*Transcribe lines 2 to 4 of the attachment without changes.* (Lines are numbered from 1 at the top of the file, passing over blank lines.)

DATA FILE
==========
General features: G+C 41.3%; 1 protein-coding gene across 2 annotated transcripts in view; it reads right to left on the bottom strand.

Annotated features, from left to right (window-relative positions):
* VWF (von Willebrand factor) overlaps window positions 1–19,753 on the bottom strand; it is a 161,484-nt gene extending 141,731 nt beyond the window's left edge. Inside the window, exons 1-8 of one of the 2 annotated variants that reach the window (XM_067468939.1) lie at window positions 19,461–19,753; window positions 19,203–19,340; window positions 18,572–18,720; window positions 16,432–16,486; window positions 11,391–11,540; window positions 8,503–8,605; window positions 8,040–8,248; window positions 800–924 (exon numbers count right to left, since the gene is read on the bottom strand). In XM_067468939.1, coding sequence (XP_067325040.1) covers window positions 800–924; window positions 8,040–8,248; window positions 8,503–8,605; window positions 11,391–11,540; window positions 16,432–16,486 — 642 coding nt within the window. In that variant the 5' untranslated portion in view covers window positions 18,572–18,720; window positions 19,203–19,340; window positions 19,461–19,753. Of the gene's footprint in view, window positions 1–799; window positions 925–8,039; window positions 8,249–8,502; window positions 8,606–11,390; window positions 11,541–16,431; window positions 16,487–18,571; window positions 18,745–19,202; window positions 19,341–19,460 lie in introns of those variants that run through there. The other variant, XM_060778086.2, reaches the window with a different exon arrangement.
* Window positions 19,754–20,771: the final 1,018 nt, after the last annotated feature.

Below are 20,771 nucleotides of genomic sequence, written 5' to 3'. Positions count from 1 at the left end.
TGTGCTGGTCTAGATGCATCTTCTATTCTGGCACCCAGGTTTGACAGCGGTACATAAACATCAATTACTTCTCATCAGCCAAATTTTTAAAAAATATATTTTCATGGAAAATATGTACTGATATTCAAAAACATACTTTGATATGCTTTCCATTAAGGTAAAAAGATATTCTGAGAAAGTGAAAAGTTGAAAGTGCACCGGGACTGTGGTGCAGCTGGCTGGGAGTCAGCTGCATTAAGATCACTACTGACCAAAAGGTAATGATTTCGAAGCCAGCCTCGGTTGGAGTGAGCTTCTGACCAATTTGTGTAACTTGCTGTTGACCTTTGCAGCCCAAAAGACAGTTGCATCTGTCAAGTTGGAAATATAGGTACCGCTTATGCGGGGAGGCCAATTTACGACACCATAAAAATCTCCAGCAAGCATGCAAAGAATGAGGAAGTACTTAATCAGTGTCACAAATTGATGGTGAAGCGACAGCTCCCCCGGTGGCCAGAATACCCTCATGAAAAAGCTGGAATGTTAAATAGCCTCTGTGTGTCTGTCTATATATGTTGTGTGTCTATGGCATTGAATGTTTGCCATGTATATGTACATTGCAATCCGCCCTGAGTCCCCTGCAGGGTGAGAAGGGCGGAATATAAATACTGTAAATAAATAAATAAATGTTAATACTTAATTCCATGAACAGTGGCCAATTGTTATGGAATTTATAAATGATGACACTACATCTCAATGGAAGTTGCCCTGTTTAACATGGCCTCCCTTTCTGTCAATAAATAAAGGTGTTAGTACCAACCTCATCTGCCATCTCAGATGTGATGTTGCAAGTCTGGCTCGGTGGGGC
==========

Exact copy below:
Annotated features, from left to right (window-relative positions):
* VWF (von Willebrand factor) overlaps window positions 1–19,753 on the bottom strand; it is a 161,484-nt gene extending 141,731 nt beyond the window's left edge. Inside the window, exons 1-8 of one of the 2 annotated variants that reach the window (XM_067468939.1) lie at window positions 19,461–19,753; window positions 19,203–19,340; window positions 18,572–18,720; window positions 16,432–16,486; window positions 11,391–11,540; window positions 8,503–8,605; window positions 8,040–8,248; window positions 800–924 (exon numbers count right to left, since the gene is read on the bottom strand). In XM_067468939.1, coding sequence (XP_067325040.1) covers window positions 800–924; window positions 8,040–8,248; window positions 8,503–8,605; window positions 11,391–11,540; window positions 16,432–16,486 — 642 coding nt within the window. In that variant the 5' untranslated portion in view covers window positions 18,572–18,720; window positions 19,203–19,340; window positions 19,461–19,753. Of the gene's footprint in view, window positions 1–799; window positions 925–8,039; window positions 8,249–8,502; window positions 8,606–11,390; window positions 11,541–16,431; window positions 16,487–18,571; window positions 18,745–19,202; window positions 19,341–19,460 lie in introns of those variants that run through there. The other variant, XM_060778086.2, reaches the window with a different exon arrangement.
* Window positions 19,754–20,771: the final 1,018 nt, after the last annotated feature.